Masses in the neck need to be evaluated. Some patients receive CT scan and needle biopsies to help with diagnosis. Branchial cleft cysts, thyroglossal duct cysts, suspicious lymph nodes and tumors are usually require neck surgery.
The salivary glands located in the neck can become diseased with infection, tumors and salivary stones or calculi. Some of these disorders are treated with medicines while others are treated with surgery. Dr. Rosner has performed many successful salivary gland surgeries. Salivary stones, often diagnosed on x rays are removed either through the mouth, or sometimes the salivary gland is removed.
Other reasons for neck surgery include removing a damaged cervical disc, stabilizing the spine, and decompressing the spinal cord. While 90% of patients experiencing neck pain or cervical disc disorders will improve over time with less radical treatment, surgery is an option for those who do not respond to medications and other solutions.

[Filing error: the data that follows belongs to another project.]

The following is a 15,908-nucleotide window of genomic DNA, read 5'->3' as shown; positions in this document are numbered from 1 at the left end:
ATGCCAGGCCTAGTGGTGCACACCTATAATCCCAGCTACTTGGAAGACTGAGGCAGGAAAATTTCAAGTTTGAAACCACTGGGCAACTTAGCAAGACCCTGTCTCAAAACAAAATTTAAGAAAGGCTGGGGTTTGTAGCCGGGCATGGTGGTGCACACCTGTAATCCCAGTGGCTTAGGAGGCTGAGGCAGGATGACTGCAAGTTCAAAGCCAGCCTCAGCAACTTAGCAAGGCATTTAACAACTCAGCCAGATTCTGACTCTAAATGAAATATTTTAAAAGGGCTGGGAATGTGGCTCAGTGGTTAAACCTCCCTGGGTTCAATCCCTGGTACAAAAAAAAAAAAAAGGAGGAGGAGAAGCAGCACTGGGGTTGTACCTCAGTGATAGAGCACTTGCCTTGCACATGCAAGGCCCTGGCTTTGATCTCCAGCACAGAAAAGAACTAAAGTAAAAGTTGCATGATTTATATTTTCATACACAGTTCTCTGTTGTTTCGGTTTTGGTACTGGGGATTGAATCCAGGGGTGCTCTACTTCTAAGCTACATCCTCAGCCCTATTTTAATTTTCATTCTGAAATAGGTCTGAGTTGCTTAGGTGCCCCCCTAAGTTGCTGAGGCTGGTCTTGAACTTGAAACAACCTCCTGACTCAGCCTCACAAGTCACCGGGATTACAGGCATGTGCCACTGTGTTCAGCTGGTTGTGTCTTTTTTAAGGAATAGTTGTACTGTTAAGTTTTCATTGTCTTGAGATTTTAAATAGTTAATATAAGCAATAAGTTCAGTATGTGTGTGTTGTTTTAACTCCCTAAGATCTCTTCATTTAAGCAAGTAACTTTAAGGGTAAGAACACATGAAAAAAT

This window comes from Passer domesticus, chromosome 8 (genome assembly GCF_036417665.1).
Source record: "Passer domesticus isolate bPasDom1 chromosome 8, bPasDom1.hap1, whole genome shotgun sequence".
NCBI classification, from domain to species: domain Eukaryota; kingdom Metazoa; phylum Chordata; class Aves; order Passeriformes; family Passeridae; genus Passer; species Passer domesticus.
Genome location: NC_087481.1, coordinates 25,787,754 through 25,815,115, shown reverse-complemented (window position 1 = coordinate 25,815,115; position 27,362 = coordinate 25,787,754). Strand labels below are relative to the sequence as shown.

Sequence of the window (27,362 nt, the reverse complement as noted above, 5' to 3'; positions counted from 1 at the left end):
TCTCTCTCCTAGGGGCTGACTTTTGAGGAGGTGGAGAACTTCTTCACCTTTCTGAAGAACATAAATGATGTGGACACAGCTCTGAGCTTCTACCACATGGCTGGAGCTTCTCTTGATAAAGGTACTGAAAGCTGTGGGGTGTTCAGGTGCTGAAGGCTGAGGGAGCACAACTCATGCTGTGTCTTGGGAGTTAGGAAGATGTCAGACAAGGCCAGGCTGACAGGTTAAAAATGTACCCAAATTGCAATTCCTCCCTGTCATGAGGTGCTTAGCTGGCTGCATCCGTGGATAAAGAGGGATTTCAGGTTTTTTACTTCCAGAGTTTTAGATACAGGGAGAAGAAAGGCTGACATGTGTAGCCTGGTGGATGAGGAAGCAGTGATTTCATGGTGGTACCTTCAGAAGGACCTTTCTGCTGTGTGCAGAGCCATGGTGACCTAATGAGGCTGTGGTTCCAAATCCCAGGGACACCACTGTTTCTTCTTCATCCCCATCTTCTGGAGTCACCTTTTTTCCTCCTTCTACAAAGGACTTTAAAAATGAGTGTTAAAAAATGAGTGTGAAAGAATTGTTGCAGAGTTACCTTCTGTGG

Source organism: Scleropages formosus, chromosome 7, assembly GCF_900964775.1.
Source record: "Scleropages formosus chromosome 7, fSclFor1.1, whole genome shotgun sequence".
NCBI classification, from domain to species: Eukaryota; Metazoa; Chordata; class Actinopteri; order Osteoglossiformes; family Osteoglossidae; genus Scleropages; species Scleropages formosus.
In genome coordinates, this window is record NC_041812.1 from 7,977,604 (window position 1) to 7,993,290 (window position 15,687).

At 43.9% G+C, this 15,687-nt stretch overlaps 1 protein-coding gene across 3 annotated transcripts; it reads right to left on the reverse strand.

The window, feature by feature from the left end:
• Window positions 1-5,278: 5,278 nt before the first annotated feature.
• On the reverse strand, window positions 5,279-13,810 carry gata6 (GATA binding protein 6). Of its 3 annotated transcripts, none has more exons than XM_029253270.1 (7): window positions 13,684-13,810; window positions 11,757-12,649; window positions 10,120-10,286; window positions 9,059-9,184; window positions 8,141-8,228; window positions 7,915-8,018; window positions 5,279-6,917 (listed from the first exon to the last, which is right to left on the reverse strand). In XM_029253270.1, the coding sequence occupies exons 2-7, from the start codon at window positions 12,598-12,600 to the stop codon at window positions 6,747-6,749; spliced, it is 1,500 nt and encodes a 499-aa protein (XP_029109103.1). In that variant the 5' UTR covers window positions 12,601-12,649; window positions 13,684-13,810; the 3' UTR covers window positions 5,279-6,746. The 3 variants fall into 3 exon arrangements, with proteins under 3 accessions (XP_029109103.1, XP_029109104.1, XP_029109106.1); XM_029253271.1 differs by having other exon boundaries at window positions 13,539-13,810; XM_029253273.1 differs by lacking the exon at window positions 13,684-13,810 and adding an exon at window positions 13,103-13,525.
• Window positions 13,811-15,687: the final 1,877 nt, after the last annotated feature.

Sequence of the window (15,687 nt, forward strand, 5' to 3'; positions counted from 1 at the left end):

Types of Neck Surgery
The most common type of neck surgery is known as a discectomy – the removal of a disc in the cervical spine. This procedure is typically performed through the front of the neck (an anterior cervical discectomy), but may also be performed through the back of the neck (a posterior cervical decompression). Other neck surgery procedures include cervical artificial disc replacement, spinal decompression, and posterior cervical foraminotomy.
Most neck surgical procedures are safe and effective, but there are always a few risks involved. These include infection, bleeding, adverse reactions to anesthesia, chronic neck pain, and permanent damage to the nerves, spinal cord, vocal cords or esophagus. Dr. Rosner will discuss in detail all risks prior to recommending a neck surgery.